WHY WE TRAVEL | Part 2: Culture guilt & being in transition

in Travels

If you’re one of the selfie stick haters, fear not you are not alone. John Ruskin already bashed on the mentality of “modern travellers”, in the 19th century. The English critic found the attitude of modern travellers unacceptable, as he felt that people just looked at things and places and never actually thought properly about them. People rarely stop and wonder what they’re truly curious about.

Culture guilt 

Alain de Botton, again, claims that we experience some sort of “culture guilt”, whereby travel guidebooks distort our vision of curiosity, because they make us think everything is already known. Everyone keeps looking at their guidebooks, but nobody looks around and enquires about another statue or building that was not mentioned in that same guide. We just look – we never observe, think or look further. We feel like we haven’t “seen all there is to see” purely because we missed out on a building or two. On the other hand we feel like we know a place simply because we’ve visited all the important sights and museums – but didn’t stop for one single moment to observe that city’s lifestyle, its people, its foods and customs.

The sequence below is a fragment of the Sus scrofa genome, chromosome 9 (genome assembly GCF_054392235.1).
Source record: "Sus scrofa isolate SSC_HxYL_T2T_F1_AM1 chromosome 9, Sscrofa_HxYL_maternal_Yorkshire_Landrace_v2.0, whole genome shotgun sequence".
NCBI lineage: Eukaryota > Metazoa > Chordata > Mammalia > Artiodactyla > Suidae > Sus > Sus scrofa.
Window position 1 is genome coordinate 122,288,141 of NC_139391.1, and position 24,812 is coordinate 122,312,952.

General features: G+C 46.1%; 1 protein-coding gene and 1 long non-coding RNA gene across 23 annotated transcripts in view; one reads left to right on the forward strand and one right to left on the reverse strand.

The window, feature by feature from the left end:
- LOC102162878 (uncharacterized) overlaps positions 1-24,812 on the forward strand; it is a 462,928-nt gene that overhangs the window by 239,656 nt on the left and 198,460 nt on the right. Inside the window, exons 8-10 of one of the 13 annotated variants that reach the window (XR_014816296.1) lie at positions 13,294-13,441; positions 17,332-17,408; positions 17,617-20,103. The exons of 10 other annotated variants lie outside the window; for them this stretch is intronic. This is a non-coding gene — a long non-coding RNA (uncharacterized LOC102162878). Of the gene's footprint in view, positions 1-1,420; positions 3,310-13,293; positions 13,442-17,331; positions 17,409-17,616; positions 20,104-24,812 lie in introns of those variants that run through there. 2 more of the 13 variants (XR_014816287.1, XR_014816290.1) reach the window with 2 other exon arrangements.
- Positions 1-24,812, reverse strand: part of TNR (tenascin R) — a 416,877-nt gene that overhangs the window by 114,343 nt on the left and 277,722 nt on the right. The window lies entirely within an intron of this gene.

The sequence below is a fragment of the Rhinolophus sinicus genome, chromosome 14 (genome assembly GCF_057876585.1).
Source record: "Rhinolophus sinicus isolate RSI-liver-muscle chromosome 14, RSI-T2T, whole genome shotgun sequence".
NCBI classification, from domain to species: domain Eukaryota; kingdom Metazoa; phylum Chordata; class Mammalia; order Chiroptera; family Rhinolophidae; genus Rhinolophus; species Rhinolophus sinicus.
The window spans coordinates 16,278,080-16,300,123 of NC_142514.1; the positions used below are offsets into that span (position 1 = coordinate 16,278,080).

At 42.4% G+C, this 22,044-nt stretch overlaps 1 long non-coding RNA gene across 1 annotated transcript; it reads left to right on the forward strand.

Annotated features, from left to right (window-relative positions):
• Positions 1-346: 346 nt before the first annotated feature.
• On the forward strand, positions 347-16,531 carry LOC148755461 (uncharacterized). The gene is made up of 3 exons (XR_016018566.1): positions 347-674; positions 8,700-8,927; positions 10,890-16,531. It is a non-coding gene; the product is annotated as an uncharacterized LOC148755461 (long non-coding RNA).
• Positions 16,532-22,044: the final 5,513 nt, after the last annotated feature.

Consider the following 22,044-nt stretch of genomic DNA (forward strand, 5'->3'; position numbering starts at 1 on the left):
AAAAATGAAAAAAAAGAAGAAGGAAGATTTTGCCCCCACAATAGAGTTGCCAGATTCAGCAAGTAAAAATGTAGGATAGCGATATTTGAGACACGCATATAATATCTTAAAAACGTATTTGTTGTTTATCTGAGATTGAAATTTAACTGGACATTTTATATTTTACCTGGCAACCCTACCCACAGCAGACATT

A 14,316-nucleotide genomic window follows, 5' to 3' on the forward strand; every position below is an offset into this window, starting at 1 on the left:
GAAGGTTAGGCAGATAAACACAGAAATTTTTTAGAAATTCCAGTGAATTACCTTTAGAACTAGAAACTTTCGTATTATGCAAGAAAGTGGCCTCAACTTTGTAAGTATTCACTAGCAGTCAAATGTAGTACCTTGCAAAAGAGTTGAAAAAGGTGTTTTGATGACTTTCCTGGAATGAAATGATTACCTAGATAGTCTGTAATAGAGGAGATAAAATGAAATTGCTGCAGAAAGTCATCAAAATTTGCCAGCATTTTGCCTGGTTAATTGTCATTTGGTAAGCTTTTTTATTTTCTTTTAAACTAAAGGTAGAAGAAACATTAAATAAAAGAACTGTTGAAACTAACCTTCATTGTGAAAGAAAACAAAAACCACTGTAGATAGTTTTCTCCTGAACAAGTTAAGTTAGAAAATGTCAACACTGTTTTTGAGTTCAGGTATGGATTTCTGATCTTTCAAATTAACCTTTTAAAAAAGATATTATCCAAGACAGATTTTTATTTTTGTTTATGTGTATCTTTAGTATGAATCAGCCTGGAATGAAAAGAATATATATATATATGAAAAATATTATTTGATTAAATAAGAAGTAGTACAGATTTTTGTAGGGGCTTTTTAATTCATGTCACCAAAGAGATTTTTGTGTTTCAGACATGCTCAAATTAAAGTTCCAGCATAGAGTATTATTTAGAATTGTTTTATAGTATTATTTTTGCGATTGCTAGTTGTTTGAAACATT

John Ruskin puts forward an interesting suggestion. He asks us to put away our cameras, and asks us to draw instead of taking photos. He believed that drawing makes you look at things properly – and that you can observe the beauty of things the way it should be. We shouldn’t just look, we should notice and observe. It is probably the attitude with which we travel that makes a difference – where fulfilment lies not so much on the destination, but more on what the traveller has come to see.

The charm of being in transition 

Many of us look at the airport stage of our travels as the burden we must carry in order to get to our final destination. We tend to forget that being on the way has its own charm. There is a certain excitement that can only be felt queuing up for boarding, passport in hand, knowing you’re about to go somewhere where nobody knows your name, with new adventures ahead, places to be seen, experiences and emotions to be felt. It is liberating to be a stranger amongst strangers. Ever wondered why we’re more experimental with our choices of clothing, or why we say yes more often when we’re abroad? It’s the ability to not be anonymous that makes us do that. We feel like there are no, or rather less social norms keeping us back.

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This is part two of a series on this same subject. You can find the first part of it if you click here. Please come back for the rest of it soon. 

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